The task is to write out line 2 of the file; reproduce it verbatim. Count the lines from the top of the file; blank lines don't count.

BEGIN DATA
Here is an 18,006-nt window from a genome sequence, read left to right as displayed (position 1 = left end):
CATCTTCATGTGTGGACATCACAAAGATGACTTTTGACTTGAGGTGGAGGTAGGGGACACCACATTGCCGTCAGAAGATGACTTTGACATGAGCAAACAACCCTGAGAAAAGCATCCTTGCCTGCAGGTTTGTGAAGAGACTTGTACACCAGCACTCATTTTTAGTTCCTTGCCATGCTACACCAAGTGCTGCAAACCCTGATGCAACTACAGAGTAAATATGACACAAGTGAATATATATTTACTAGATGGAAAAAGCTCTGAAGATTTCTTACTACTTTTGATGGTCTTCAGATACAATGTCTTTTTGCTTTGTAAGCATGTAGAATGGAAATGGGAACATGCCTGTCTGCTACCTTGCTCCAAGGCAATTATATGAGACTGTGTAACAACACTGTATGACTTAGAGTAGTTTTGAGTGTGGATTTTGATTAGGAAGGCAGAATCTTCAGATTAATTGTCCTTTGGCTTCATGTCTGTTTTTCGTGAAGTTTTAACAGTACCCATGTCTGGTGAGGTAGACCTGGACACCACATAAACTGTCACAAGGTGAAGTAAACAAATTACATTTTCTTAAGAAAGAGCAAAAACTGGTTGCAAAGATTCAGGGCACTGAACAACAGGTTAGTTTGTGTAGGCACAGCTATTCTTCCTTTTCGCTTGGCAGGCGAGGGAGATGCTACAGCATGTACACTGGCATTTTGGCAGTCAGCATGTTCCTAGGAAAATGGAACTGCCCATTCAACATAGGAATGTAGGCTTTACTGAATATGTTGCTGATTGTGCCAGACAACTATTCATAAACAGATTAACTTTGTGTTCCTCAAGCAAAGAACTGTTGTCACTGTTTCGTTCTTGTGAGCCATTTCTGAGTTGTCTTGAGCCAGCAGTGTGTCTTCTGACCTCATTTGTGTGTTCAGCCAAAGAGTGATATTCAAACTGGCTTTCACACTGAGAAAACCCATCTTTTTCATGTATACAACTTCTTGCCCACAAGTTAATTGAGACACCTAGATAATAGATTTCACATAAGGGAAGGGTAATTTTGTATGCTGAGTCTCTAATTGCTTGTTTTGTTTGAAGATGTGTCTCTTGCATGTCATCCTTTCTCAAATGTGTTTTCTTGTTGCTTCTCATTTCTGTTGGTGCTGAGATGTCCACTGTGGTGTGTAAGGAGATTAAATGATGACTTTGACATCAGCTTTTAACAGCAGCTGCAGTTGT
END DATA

CATCTTCATGTGTGGACATCACAAAGATGACTTTTGACTTGAGGTGGAGGTAGGGGACACCACATTGCCGTCAGAAGATGACTTTGACATGAGCAAACAACCCTGAGAAAAGCATCCTTGCCTGCAGGTTTGTGAAGAGACTTGTACACCAGCACTCATTTTTAGTTCCTTGCCATGCTACACCAAGTGCTGCAAACCCTGATGCAACTACAGAGTAAATATGACACAAGTGAATATATATTTACTAGATGGAAAAAGCTCTGAAGATTTCTTACTACTTTTGATGGTCTTCAGATACAATGTCTTTTTGCTTTGTAAGCATGTAGAATGGAAATGGGAACATGCCTGTCTGCTACCTTGCTCCAAGGCAATTATATGAGACTGTGTAACAACACTGTATGACTTAGAGTAGTTTTGAGTGTGGATTTTGATTAGGAAGGCAGAATCTTCAGATTAATTGTCCTTTGGCTTCATGTCTGTTTTTCGTGAAGTTTTAACAGTACCCATGTCTGGTGAGGTAGACCTGGACACCACATAAACTGTCACAAGGTGAAGTAAACAAATTACATTTTCTTAAGAAAGAGCAAAAACTGGTTGCAAAGATTCAGGGCACTGAACAACAGGTTAGTTTGTGTAGGCACAGCTATTCTTCCTTTTCGCTTGGCAGGCGAGGGAGATGCTACAGCATGTACACTGGCATTTTGGCAGTCAGCATGTTCCTAGGAAAATGGAACTGCCCATTCAACATAGGAATGTAGGCTTTACTGAATATGTTGCTGATTGTGCCAGACAACTATTCATAAACAGATTAACTTTGTGTTCCTCAAGCAAAGAACTGTTGTCACTGTTTCGTTCTTGTGAGCCATTTCTGAGTTGTCTTGAGCCAGCAGTGTGTCTTCTGACCTCATTTGTGTGTTCAGCCAAAGAGTGATATTCAAACTGGCTTTCACACTGAGAAAACCCATCTTTTTCATGTATACAACTTCTTGCCCACAAGTTAATTGAGACACCTAGATAATAGATTTCACATAAGGGAAGGGTAATTTTGTATGCTGAGTCTCTAATTGCTTGTTTTGTTTGAAGATGTGTCTCTTGCATGTCATCCTTTCTCAAATGTGTTTTCTTGTTGCTTCTCATTTCTGTTGGTGCTGAGATGTCCACTGTGGTGTGTAAGGAGATTAAATGATGACTTTGACATCAGCTTTTAACAGCAGCTGCAGTTGT